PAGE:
Our society is suffering immeasurably from the fact that free speech is now routinely curtailed. To put a point of view that is at odds with the left-wing politically correct position is immediately to expose oneself to unjustifiable vilification.
If for example I try to argue against same-sex marriage, I will be immediately accused of homophobia notwithstanding the fact I have lesbian and gay friends that I get along with well.
Or if I complain that indigenous issues have been hijacked by a coterie of academics whose indigenous origins are, at the best, dubious I will be shouted down as racist. And yet I have tried to advance the causes of our indigenous fellows for most of my life.
Garton Ash, in his book Free Speech argues that a precondition for free speech is “robust civility”. This seems quite obvious. If we are to come to a considered position we need to carefully listen to the arguments from both sides. Cunningly however, the protagonists of political correctness have stymied this concept by claiming that ideas contrary to their own are “offensive” and as a consequence lie outside the bounds of civility. Opposing views are thus silenced.
This is a marvellously effective device because it means that opposing viewpoints are just put aside without any requirement to counter them.
Unfortunately people are now perceived (and often perceive themselves) as vulnerable, capable of being either harmed or incited to harm others by words alone.
In his book Trigger Warning, Mick Hume complains:
The view of humanity as vulnerable, thin-skinned and ultra-sensitive makes free speech appear more dangerous today. In the twenty-first century you can draw moral authority from your status not only as an old-fashioned warrior or leader, but more often from claiming public recognition as a victim. The elevation of vulnerability into a virtue has clear implications for attitudes towards the liberty of others to indulge in offensive speech.
Our society has prospered because we have been able to accommodate diversity. The ability to take the best from diverse ideas and meld them into some acceptable construct has progressed our society time and again. Avoiding the discomfiture of having to consider viewpoints different from our own will inevitably lead to a poorer society.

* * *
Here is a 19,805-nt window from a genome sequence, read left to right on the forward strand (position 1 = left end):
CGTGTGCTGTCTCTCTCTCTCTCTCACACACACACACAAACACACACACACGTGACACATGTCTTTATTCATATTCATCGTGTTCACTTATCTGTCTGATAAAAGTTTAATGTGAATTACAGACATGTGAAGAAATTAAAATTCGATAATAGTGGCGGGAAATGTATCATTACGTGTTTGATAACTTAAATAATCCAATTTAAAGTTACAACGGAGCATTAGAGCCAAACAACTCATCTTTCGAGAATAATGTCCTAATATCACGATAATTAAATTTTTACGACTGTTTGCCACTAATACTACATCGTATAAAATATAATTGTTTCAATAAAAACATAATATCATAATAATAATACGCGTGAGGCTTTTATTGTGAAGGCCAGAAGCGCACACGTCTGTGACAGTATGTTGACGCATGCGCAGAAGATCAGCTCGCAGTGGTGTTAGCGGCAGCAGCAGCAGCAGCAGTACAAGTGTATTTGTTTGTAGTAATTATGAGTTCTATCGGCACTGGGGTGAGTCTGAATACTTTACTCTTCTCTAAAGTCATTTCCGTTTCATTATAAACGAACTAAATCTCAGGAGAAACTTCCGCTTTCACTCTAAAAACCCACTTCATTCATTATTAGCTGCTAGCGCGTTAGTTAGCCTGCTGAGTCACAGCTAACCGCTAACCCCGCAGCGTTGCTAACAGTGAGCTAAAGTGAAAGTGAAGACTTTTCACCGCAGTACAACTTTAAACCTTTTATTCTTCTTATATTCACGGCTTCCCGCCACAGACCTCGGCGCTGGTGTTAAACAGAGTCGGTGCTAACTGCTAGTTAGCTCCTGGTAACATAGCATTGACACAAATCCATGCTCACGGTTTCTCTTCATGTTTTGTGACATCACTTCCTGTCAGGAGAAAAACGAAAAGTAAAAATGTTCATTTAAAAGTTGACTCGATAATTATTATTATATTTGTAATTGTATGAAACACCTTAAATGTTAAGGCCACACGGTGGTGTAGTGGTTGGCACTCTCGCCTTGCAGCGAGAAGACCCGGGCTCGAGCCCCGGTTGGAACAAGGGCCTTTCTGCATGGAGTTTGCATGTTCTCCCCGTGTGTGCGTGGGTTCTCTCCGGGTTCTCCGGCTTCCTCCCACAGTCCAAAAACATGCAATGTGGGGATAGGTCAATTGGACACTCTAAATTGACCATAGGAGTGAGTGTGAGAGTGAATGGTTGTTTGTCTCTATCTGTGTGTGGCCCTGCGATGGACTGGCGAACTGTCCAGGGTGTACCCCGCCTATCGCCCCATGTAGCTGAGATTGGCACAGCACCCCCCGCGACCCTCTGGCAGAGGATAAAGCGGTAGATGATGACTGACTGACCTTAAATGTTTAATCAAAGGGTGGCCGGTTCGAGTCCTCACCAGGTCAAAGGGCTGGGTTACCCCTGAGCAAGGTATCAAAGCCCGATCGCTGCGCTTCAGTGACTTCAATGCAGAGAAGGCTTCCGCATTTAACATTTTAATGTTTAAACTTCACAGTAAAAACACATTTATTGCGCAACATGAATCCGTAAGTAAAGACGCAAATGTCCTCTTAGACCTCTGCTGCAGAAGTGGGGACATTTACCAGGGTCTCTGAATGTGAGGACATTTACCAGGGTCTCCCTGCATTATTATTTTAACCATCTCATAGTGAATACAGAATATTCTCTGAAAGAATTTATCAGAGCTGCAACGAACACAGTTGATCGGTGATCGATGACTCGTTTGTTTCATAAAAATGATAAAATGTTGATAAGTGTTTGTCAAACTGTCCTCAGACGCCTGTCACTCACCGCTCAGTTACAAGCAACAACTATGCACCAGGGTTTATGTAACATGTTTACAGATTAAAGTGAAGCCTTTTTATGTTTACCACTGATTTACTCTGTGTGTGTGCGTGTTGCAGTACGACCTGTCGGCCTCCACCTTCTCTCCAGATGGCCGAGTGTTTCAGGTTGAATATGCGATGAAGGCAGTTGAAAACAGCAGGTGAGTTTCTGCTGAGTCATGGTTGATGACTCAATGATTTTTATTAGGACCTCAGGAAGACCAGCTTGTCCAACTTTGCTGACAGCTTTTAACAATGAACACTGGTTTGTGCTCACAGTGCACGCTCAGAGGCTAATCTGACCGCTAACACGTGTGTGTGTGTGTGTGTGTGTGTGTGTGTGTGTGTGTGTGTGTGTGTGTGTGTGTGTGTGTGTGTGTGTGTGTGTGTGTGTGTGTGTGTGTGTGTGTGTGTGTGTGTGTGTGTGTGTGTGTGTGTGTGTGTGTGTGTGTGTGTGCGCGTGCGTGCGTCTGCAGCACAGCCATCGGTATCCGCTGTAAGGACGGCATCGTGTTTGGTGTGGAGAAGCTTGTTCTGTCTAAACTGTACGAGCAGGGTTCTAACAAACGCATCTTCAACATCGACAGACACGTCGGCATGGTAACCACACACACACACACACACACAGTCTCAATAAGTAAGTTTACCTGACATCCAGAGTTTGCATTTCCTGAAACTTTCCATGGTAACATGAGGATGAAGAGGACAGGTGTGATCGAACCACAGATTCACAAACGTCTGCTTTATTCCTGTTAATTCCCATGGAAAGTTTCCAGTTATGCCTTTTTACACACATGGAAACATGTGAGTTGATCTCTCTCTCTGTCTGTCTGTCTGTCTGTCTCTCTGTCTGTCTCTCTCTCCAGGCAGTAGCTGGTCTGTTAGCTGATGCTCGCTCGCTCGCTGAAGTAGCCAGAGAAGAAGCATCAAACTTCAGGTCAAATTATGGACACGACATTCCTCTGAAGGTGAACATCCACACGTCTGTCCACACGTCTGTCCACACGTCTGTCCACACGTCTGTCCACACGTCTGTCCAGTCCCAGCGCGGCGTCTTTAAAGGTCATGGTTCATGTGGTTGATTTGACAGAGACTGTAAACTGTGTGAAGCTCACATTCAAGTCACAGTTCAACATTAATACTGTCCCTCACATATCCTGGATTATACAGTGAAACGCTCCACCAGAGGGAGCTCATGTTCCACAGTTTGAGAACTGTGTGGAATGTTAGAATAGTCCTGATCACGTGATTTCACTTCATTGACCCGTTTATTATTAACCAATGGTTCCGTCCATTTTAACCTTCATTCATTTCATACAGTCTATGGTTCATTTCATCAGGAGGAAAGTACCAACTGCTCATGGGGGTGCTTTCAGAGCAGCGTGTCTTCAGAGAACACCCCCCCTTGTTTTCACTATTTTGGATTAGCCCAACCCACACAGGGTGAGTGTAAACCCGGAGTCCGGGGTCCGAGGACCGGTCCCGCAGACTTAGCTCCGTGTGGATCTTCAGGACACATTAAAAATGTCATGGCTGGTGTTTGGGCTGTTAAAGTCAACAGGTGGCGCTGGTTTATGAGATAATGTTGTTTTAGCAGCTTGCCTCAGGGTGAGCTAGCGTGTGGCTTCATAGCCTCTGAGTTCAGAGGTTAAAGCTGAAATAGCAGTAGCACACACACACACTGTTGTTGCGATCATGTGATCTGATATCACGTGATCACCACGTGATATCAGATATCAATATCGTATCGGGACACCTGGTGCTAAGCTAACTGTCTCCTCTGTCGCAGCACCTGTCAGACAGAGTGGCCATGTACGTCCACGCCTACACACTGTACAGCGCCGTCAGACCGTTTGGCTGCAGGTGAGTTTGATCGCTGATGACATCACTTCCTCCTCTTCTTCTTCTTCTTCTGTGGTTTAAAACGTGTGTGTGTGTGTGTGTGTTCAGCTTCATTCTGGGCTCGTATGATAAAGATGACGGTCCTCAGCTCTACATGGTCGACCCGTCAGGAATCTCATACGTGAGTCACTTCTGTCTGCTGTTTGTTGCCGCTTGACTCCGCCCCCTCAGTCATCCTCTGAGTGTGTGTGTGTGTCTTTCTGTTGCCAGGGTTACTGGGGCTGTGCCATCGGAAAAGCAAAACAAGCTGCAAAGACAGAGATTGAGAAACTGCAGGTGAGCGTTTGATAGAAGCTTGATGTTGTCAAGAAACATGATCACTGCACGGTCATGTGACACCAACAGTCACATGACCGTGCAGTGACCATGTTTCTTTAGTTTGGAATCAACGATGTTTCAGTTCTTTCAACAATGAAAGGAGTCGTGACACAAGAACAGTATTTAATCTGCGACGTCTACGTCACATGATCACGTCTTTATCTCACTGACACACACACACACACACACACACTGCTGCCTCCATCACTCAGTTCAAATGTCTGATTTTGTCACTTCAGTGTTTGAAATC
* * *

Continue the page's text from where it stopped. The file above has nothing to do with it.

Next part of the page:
We progress when we make the effort to understand the different viewpoint of others. We stultify our intellectual growth when we discard points of view that we are afraid to confront. There is a degree of intellectual dishonesty here. The casual discounting of opinions other than our own, suggests that the purveyor of such opinions cannot justify them in rational argument.
Science teaches us a valuable lesson with respect to challenging ideas. Karl Popper demonstrated that knowledge grows by testing ideas. In advancing knowledge (although constrained by their own paradigms as Thomas Kuhn showed us in The Structure of Scientific Revolutions) scientists routinely test alternative theories. In the socio-political world competing theories are dismissively discarded without proper scrutiny at all. Without those brave souls who questioned conventional wisdom we would still live in a world that was deemed to be flat, or at least a celestial body at the centre of the universe, we would still believe that the creation myth in the Book of Genesis was really the literal truth and we would still be burning witches..
The most important role of free speech is to create the conditions required for the advancement of knowledge. What’s more someone (the source now escapes me) suggested that it was a sign of psychological maturity to be able to keep in mind two conflicting ideas! The reaction I see in the press every day from people cursorily dismissing ideas counter to their own, would suggest to me that our public debate is overwhelmed with immaturity!
Regular readers would know that I don’t hold orthodox religious beliefs. But I must confess I was appalled that activists sought to make an anti-discrimination case out of the fact that the Catholic Archbishop of Hobart distributed a pamphlet to parishioners defending the traditional concept of marriage.
In recent months we have also seen left-wing activists peddling a program in schools that was purportedly about reducing bullying but was in fact about promoting gender issues to young children. The arguments of those who disagreed were immediately dismissed as the rantings of bigots and homophobes. It is almost impossible to raise a voice to be heard in public on such issues without being vilified by the so-called “progressives”.
It would seem that we in the West now spend far more time discussing how to restrict and outlaw types of speech rather than defend that precious liberty that is free speech.
Mick Hume, quoted above, writes:
Almost everyone in public life pays lip service to the principles of free speech. Scratch the surface however, and in practice most will add the inevitable ‘But……’ to button that lip and put a limit on liberty.